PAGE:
Hospitals and health systems seeking executive-level talent must find leaders with the appropriate skills to oversee increasingly complex organizations, all while navigating a tight labor market and challenging economic environment.
“This industry is just under enormous pressure and stress,” said Michelle Johnson, senior partner at executive search firm WittKieffer. “I think we have to get a little creative, or at least a little more creative, both in terms of how we structure compensation and also in a willingness to broaden our hiring efforts.”
Organizations are drawing up competitive compensation packages with higher base salaries and incentives that better reflect the company’s priorities to attract the best talent to the C-suite and other top positions, according to consulting firm SullivanCotter. The company provides data from more than 2,000 health systems, hospitals, medical groups and health plans for Modern Healthcare’s annual Executive Compensation Survey.
Here are five things to know about trends in executive compensation over the past year.
1. Median salary for executive-level jobs is growing more slowly.
Consultants noted that inflationary pressures drove salary increases, albeit at a slower pace than last year.
Median base salary for healthcare executives at all organization types grew 4.1% year over year, down from the 4.3% reported in 2022, according to SullivanCotter's compensation survey. Data were calculated by comparing salaries as of Jan. 1, 2023, with those as of Jan. 1, 2022.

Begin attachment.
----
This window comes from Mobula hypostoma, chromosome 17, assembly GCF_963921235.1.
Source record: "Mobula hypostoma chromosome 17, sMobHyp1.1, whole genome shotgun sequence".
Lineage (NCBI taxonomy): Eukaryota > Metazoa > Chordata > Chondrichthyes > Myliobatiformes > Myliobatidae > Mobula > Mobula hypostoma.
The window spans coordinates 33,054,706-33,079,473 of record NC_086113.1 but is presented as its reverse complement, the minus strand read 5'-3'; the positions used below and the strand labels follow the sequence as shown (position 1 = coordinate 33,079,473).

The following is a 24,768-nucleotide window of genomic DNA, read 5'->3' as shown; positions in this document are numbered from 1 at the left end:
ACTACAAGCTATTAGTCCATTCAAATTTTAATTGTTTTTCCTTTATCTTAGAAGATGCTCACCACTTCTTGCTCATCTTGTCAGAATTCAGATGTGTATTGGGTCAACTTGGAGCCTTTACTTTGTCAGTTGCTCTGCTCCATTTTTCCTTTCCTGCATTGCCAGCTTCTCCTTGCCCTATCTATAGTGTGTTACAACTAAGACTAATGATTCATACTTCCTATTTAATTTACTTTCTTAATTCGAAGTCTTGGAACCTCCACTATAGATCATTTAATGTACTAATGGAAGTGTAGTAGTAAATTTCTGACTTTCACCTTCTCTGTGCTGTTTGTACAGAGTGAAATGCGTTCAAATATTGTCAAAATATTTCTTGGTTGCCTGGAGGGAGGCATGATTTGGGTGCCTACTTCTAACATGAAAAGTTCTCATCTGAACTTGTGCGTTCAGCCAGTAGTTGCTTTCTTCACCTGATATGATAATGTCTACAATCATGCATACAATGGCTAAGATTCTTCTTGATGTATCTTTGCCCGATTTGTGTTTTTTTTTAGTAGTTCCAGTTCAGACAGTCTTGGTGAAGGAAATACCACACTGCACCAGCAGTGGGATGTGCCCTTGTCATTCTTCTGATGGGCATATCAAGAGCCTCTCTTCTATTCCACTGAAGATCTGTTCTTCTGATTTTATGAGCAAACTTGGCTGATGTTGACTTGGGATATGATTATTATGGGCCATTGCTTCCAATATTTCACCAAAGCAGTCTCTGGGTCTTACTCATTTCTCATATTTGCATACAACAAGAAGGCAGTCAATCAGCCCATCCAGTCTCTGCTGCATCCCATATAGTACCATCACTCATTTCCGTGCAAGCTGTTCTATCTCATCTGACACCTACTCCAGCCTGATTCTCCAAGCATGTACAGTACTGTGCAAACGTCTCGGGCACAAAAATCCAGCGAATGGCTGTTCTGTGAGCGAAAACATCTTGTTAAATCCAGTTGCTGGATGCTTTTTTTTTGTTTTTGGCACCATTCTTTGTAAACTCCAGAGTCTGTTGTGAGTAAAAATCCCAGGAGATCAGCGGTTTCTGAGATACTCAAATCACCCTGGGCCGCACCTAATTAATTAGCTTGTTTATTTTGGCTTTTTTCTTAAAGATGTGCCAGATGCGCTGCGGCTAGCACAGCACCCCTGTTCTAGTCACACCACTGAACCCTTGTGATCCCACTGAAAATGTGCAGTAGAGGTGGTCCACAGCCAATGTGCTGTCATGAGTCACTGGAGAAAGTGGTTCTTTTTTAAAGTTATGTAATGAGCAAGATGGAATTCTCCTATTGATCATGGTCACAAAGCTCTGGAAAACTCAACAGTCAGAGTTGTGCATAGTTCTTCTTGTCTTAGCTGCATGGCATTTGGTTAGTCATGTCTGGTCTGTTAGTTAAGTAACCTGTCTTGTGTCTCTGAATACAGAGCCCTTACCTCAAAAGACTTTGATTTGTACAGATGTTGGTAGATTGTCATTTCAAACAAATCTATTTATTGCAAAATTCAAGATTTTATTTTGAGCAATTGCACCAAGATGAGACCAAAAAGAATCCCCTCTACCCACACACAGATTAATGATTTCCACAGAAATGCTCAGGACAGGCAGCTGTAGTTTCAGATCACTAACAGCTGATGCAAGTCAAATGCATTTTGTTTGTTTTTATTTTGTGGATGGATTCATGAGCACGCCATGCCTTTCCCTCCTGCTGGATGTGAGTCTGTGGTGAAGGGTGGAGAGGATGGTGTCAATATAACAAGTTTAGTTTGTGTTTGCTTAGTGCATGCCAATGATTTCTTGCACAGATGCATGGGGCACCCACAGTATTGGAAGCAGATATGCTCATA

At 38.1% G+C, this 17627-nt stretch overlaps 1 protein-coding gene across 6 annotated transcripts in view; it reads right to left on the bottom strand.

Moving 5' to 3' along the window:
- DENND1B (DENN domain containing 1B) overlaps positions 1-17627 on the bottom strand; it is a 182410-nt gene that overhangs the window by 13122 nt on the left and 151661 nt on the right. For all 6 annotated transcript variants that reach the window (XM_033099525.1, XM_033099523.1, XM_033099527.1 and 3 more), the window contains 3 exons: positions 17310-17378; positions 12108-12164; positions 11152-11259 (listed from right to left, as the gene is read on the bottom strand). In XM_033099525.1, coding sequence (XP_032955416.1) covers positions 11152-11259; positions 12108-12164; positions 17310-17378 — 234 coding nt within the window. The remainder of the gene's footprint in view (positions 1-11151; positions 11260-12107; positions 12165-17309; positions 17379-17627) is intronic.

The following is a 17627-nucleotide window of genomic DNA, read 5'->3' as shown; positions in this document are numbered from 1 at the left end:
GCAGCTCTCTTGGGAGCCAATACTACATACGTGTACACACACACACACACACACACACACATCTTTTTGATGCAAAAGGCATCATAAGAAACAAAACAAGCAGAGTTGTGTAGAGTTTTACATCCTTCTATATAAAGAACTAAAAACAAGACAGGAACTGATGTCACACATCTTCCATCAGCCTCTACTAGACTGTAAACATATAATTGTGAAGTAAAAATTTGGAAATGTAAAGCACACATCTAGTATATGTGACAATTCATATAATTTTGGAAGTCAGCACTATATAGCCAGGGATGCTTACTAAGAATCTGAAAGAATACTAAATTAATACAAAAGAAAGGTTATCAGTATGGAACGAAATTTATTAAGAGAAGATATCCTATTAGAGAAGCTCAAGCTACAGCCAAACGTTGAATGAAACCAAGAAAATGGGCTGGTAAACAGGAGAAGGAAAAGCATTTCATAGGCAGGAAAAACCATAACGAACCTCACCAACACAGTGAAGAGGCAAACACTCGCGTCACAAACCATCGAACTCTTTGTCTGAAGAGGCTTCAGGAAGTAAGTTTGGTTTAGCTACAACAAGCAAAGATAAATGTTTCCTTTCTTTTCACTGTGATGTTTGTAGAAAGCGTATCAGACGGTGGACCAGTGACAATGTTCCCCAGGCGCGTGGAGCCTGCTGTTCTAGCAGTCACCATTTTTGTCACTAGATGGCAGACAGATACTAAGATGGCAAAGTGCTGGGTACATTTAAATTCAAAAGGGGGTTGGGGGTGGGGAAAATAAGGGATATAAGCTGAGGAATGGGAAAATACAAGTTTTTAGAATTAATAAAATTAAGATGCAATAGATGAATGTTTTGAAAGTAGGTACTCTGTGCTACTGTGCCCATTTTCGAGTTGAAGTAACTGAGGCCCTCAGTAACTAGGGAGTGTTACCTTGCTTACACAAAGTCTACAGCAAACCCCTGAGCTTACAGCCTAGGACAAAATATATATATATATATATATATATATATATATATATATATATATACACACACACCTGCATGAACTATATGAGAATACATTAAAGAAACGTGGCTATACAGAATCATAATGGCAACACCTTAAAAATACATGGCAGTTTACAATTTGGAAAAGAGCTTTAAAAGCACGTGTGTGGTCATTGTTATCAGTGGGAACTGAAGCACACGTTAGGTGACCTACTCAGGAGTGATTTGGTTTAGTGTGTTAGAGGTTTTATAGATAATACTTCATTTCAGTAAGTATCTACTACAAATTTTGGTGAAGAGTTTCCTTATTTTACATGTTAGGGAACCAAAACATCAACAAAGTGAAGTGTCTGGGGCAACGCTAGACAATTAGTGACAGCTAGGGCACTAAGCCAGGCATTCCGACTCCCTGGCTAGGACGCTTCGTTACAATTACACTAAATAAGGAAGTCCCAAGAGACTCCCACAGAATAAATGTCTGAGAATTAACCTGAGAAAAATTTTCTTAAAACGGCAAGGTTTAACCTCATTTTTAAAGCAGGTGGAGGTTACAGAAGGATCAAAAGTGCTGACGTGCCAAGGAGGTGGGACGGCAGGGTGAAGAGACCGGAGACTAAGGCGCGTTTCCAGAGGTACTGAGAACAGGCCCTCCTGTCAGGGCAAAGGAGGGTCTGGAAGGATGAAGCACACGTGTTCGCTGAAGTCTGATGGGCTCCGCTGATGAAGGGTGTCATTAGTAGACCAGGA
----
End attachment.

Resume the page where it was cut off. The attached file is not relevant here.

“We saw inflation go through the roof, and that put pressure on executive compensation because as prices were going up, it was natural for boards to say, ‘Well, wait a minute. How is this affecting the market, and what do we need to do so that we are remaining relevant?’” said Alexander Yaffe, managing director at consulting firm Pearl Meyer.
At health systems, median base salary for presidents and CEOs grew 6.8%, while chief operating officers saw 3.8% growth. The highest increases in median base salary went to managed care executives (9%), professional services executives (8%), risk management executives (7.6%) and chief physician executives (7.5%), the survey found. Chief strategy officers' median salary had the smallest increase, at 0.6%.
Median base salary for hospital CEOs and presidents increased 2%, and chief operating officers saw 4.4% growth. Professional services executives and operations executives had the highest increases in median base salary, at 8% and 5.4%, respectively. The median salary for foundation or fund development executives remained unchanged from 2022 to 2023.
None of the executive roles saw a year-over-year decrease in median base salary.
2. Salaries for health system executives rose faster than those at subsidiary hospitals.
Health systems have grown more complex as they look to diversify revenue streams, merge with other systems and occupy increased market share. The challenges of overseeing large ambulatory footprints, physician groups, home health services and health plans, in addition to multiple hospitals, often mean boosted pay for leadership, consultants said.